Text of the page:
"I do not know myself through being conscious of myself as thinking" Self-Knowledge and the Irreducibility of Self-Objectification in Kant
16:00 - 18:00
Ivor Crewe Seminar Room
Dr Thomas Khurana, University of Essex
Lectures, talks and seminars
SPAH Seminar Series
Philosophy and Art History, School of
The Philosophy and Art History Seminar Series meets weekly in term on Thursday afternoons to discuss a paper by a visiting philosopher, art historian, or a member of our academic staff.
This week's speaker is Dr Thomas Khurana, University of Essex.
Thomas studied Philosophy, Sociology, Literature and Psychology in Bielefeld and Berlin and received his PhD from the University of Potsdam. Before joining the School, he taught philosophy at the University of Potsdam, the Goethe-University Frankfurt, and the University of Leipzig. He was a Theodor Heuss Lecturer at the New School for Social Research in New York and a Humboldt fellow at the University of Chicago.
In the contemporary literature on self-knowledge, it is often assumed that Kant has distinguished two forms of self-knowledge: knowledge of our sensations through “inner sense” and knowledge of what we think and judge through “pure apperception”.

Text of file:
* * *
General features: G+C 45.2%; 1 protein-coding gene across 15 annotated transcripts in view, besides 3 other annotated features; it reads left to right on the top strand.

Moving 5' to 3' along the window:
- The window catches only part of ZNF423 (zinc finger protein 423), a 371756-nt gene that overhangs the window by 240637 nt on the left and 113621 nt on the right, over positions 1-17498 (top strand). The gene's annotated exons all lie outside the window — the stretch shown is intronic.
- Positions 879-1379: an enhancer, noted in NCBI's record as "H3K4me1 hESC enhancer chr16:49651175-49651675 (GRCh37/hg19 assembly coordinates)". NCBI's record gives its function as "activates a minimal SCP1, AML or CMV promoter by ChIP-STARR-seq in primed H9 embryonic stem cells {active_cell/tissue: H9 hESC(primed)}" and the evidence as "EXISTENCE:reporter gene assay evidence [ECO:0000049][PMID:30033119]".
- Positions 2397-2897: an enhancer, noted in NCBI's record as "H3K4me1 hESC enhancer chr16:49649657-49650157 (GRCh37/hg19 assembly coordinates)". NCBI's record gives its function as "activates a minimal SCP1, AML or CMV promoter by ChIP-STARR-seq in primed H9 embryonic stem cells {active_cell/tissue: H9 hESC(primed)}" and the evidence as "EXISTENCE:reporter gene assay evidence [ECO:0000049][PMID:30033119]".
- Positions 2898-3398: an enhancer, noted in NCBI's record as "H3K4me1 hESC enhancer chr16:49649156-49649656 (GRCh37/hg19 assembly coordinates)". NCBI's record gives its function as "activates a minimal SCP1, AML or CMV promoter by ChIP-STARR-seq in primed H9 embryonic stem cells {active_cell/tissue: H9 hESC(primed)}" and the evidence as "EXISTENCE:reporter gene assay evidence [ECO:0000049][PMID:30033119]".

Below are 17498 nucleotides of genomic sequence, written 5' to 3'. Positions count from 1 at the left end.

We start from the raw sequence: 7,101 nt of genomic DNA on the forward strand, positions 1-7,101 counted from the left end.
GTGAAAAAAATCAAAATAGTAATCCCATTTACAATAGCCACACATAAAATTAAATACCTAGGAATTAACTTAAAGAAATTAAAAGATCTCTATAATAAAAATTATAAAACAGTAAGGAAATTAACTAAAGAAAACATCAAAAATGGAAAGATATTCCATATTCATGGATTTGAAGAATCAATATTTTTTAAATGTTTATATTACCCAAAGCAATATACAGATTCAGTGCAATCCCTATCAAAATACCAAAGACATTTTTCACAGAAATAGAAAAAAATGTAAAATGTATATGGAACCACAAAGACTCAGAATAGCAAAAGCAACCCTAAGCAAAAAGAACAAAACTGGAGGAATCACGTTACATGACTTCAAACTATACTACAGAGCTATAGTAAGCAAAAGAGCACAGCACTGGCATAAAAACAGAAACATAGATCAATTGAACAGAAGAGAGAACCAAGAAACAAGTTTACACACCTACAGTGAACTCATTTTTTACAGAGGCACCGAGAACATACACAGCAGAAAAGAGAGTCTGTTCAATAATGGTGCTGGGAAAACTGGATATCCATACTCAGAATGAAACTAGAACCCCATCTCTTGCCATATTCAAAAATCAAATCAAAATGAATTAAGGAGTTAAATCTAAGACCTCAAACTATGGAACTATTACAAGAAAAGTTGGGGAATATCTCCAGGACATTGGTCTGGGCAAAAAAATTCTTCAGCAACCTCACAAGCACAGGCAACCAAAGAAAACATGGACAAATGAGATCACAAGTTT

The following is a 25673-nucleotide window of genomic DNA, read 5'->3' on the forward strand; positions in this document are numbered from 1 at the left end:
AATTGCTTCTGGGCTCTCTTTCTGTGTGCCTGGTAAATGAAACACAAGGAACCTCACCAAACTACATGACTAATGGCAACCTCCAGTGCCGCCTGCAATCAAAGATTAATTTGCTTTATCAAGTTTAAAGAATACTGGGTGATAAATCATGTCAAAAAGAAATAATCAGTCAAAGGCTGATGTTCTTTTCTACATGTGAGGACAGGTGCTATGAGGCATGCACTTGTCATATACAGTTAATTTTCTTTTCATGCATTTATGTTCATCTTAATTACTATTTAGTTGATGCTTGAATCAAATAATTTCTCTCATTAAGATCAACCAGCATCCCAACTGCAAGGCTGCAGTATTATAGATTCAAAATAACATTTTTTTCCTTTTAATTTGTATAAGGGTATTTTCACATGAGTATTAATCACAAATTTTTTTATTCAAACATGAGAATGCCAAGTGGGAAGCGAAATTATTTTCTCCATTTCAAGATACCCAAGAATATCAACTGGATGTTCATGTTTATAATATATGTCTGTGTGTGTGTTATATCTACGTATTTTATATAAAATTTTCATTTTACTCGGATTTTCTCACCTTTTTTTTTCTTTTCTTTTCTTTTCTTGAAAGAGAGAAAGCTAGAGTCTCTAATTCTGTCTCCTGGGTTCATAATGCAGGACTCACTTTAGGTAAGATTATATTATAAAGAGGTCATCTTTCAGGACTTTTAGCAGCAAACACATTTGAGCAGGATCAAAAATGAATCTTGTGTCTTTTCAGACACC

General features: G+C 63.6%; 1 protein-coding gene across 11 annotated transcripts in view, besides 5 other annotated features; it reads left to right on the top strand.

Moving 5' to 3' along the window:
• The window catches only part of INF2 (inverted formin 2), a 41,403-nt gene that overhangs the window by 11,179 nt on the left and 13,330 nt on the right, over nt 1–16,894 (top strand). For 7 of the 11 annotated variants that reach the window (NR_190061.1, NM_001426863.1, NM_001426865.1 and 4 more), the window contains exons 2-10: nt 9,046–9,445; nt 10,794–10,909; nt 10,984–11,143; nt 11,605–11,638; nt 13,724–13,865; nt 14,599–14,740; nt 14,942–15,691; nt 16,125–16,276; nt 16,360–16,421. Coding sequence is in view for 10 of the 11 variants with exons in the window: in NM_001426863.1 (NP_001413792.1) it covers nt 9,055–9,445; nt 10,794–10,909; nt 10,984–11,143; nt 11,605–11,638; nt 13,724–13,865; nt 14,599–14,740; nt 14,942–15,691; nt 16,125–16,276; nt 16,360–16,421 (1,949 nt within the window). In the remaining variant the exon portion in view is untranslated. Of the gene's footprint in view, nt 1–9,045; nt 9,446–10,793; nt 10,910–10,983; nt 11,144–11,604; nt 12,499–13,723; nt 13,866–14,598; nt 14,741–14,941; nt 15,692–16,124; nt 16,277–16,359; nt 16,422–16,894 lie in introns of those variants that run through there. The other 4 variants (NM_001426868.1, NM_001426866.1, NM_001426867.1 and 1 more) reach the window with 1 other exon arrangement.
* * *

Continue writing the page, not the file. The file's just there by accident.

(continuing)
In this talk, I want to question the assumption that Kant’s distinction of pure and empirical apperception can in fact be understood as pointing us to two self-standing types of self-knowledge. As Kant makes clear in various places, pure apperception alone does not amount to "cognition of myself" (Erkenntnis meiner selbst). For it to yield knowledge of myself, it is itself dependent on my empirical awareness of myself. Self-knowledge is thus based on two forms of self-relation that are in seeming tension with one another, but only together give us knowledge of ourselves.
I elaborate this Kantian account in three steps: First, I retrace the way in which Kant distinguishes and relates pure and empirical apperception (I). In a second step, I highlight the way in which Kant’s distinction implies that we are given to ourselves in two perspectives that, in the context of Kant’s theoretical philosophy, remain in a problematic tension (II). I close by investigating the way Kant elaborates this tension through an account of practical self-consciousness (III).